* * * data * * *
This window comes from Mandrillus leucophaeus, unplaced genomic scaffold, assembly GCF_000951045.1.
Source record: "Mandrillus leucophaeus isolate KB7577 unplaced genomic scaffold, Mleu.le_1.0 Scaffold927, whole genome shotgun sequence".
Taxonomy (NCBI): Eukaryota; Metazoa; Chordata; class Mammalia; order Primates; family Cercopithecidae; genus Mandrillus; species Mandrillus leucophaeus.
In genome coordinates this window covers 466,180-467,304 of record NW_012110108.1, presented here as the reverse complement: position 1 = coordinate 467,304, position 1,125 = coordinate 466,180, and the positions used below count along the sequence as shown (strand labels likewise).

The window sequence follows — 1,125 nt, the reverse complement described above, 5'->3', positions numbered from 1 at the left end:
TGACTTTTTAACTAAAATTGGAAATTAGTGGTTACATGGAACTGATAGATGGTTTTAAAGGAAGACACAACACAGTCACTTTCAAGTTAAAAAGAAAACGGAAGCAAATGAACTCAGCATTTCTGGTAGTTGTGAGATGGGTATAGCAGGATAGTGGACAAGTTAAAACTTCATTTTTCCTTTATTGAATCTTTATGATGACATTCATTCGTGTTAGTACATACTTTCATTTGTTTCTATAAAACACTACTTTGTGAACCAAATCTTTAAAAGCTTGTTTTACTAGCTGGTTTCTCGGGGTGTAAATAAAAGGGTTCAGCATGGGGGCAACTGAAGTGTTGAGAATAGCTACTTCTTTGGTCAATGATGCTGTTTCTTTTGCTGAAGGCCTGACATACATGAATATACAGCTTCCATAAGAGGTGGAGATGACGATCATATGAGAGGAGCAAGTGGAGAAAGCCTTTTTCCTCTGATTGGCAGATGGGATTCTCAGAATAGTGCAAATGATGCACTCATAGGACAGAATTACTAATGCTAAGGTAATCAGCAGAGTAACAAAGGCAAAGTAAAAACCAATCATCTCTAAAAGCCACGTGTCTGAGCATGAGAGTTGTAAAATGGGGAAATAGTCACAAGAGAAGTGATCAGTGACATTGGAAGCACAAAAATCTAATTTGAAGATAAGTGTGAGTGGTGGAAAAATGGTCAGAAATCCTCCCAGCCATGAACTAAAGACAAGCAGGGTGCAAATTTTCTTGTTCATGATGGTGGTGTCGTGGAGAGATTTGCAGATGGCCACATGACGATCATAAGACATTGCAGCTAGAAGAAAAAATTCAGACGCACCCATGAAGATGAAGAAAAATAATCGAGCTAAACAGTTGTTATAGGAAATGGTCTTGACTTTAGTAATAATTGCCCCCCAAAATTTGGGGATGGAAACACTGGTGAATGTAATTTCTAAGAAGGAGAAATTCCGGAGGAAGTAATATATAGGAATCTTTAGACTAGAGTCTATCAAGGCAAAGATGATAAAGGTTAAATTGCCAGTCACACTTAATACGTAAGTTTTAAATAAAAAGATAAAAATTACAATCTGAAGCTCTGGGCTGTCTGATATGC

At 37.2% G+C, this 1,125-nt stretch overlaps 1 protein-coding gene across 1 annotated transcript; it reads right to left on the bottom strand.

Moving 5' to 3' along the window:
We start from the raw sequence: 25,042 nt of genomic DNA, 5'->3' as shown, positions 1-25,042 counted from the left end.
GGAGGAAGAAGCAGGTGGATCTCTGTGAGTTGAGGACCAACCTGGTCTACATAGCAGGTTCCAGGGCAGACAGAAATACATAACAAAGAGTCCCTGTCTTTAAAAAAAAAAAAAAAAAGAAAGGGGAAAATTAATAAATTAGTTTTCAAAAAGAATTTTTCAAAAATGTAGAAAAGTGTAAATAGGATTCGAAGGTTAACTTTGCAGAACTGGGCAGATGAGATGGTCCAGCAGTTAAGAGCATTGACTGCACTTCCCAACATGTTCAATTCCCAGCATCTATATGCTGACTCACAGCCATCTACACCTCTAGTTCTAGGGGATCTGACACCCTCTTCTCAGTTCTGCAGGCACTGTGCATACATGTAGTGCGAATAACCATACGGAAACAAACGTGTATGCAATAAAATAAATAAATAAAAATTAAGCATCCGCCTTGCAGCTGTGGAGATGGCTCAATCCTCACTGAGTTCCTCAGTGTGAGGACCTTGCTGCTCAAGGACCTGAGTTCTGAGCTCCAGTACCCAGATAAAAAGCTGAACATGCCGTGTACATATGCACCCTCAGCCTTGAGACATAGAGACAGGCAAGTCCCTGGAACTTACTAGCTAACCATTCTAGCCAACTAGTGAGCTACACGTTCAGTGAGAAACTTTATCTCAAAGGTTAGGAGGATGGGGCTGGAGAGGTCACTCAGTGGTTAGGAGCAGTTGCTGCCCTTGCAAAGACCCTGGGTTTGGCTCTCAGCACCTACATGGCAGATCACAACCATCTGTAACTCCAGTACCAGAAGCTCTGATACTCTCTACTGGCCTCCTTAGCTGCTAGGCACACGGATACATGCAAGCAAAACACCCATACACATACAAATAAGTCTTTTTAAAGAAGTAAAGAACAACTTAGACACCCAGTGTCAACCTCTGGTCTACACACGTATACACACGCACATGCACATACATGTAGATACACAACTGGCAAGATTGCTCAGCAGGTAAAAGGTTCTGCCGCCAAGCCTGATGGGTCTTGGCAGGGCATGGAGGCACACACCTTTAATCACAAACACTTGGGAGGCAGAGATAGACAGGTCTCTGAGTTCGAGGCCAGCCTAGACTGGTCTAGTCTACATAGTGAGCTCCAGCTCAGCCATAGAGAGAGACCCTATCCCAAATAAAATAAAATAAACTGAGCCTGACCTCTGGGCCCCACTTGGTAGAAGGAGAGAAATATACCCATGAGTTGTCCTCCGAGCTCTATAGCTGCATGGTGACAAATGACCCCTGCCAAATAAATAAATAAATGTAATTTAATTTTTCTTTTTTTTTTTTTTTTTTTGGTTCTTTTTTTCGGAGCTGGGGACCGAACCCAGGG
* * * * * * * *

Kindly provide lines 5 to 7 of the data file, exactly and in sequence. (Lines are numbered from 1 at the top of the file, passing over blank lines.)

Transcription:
The window sequence follows — 1,125 nt, the reverse complement described above, 5'->3', positions numbered from 1 at the left end:
TGACTTTTTAACTAAAATTGGAAATTAGTGGTTACATGGAACTGATAGATGGTTTTAAAGGAAGACACAACACAGTCACTTTCAAGTTAAAAAGAAAACGGAAGCAAATGAACTCAGCATTTCTGGTAGTTGTGAGATGGGTATAGCAGGATAGTGGACAAGTTAAAACTTCATTTTTCCTTTATTGAATCTTTATGATGACATTCATTCGTGTTAGTACATACTTTCATTTGTTTCTATAAAACACTACTTTGTGAACCAAATCTTTAAAAGCTTGTTTTACTAGCTGGTTTCTCGGGGTGTAAATAAAAGGGTTCAGCATGGGGGCAACTGAAGTGTTGAGAATAGCTACTTCTTTGGTCAATGATGCTGTTTCTTTTGCTGAAGGCCTGACATACATGAATATACAGCTTCCATAAGAGGTGGAGATGACGATCATATGAGAGGAGCAAGTGGAGAAAGCCTTTTTCCTCTGATTGGCAGATGGGATTCTCAGAATAGTGCAAATGATGCACTCATAGGACAGAATTACTAATGCTAAGGTAATCAGCAGAGTAACAAAGGCAAAGTAAAAACCAATCATCTCTAAAAGCCACGTGTCTGAGCATGAGAGTTGTAAAATGGGGAAATAGTCACAAGAGAAGTGATCAGTGACATTGGAAGCACAAAAATCTAATTTGAAGATAAGTGTGAGTGGTGGAAAAATGGTCAGAAATCCTCCCAGCCATGAACTAAAGACAAGCAGGGTGCAAATTTTCTTGTTCATGATGGTGGTGTCGTGGAGAGATTTGCAGATGGCCACATGACGATCATAAGACATTGCAGCTAGAAGAAAAAATTCAGACGCACCCATGAAGATGAAGAAAAATAATCGAGCTAAACAGTTGTTATAGGAAATGGTCTTGACTTTAGTAATAATTGCCCCCCAAAATTTGGGGATGGAAACACTGGTGAATGTAATTTCTAAGAAGGAGAAATTCCGGAGGAAGTAATATATAGGAATCTTTAGACTAGAGTCTATCAAGGCAAAGATGATAAAGGTTAAATTGCCAGTCACACTTAATACGTAAGTTTTAAATAAAAAGATAAAAATTACAATCTGAAGCTCTGGGCTGTCTGATATGC

At 37.2% G+C, this 1,125-nt stretch overlaps 1 protein-coding gene across 1 annotated transcript; it reads right to left on the bottom strand.